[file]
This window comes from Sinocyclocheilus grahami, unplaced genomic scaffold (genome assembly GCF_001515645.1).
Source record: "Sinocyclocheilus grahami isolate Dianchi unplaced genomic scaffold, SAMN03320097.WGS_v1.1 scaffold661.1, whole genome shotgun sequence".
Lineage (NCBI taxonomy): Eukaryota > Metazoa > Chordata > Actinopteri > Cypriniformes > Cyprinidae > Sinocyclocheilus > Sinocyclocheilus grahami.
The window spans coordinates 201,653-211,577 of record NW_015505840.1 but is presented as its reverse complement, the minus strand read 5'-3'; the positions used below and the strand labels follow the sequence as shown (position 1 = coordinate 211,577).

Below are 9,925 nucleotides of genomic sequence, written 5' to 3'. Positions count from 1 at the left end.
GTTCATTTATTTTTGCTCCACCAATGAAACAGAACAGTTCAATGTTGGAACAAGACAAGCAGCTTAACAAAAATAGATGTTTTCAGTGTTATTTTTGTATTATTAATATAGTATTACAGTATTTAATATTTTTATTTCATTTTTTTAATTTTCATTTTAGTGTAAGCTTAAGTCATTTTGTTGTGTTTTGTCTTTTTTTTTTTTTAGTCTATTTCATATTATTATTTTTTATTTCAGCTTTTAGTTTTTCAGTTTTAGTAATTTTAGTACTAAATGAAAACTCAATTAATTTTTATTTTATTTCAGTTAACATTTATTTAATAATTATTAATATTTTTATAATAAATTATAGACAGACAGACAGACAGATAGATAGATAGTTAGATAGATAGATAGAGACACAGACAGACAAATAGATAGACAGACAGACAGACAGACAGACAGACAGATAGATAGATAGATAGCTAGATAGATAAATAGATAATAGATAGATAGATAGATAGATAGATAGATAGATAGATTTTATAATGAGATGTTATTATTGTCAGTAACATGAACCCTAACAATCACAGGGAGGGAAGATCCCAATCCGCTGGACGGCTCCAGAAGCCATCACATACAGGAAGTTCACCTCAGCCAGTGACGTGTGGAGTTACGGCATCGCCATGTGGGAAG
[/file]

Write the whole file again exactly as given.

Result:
This window comes from Sinocyclocheilus grahami, unplaced genomic scaffold (genome assembly GCF_001515645.1).
Source record: "Sinocyclocheilus grahami isolate Dianchi unplaced genomic scaffold, SAMN03320097.WGS_v1.1 scaffold661.1, whole genome shotgun sequence".
Lineage (NCBI taxonomy): Eukaryota > Metazoa > Chordata > Actinopteri > Cypriniformes > Cyprinidae > Sinocyclocheilus > Sinocyclocheilus grahami.
The window spans coordinates 201,653-211,577 of record NW_015505840.1 but is presented as its reverse complement, the minus strand read 5'-3'; the positions used below and the strand labels follow the sequence as shown (position 1 = coordinate 211,577).

Below are 9,925 nucleotides of genomic sequence, written 5' to 3'. Positions count from 1 at the left end.
GTTCATTTATTTTTGCTCCACCAATGAAACAGAACAGTTCAATGTTGGAACAAGACAAGCAGCTTAACAAAAATAGATGTTTTCAGTGTTATTTTTGTATTATTAATATAGTATTACAGTATTTAATATTTTTATTTCATTTTTTTAATTTTCATTTTAGTGTAAGCTTAAGTCATTTTGTTGTGTTTTGTCTTTTTTTTTTTTTAGTCTATTTCATATTATTATTTTTTATTTCAGCTTTTAGTTTTTCAGTTTTAGTAATTTTAGTACTAAATGAAAACTCAATTAATTTTTATTTTATTTCAGTTAACATTTATTTAATAATTATTAATATTTTTATAATAAATTATAGACAGACAGACAGACAGATAGATAGATAGTTAGATAGATAGATAGAGACACAGACAGACAAATAGATAGACAGACAGACAGACAGACAGACAGACAGATAGATAGATAGATAGCTAGATAGATAAATAGATAATAGATAGATAGATAGATAGATAGATAGATAGATAGATTTTATAATGAGATGTTATTATTGTCAGTAACATGAACCCTAACAATCACAGGGAGGGAAGATCCCAATCCGCTGGACGGCTCCAGAAGCCATCACATACAGGAAGTTCACCTCAGCCAGTGACGTGTGGAGTTACGGCATCGCCATGTGGGAAG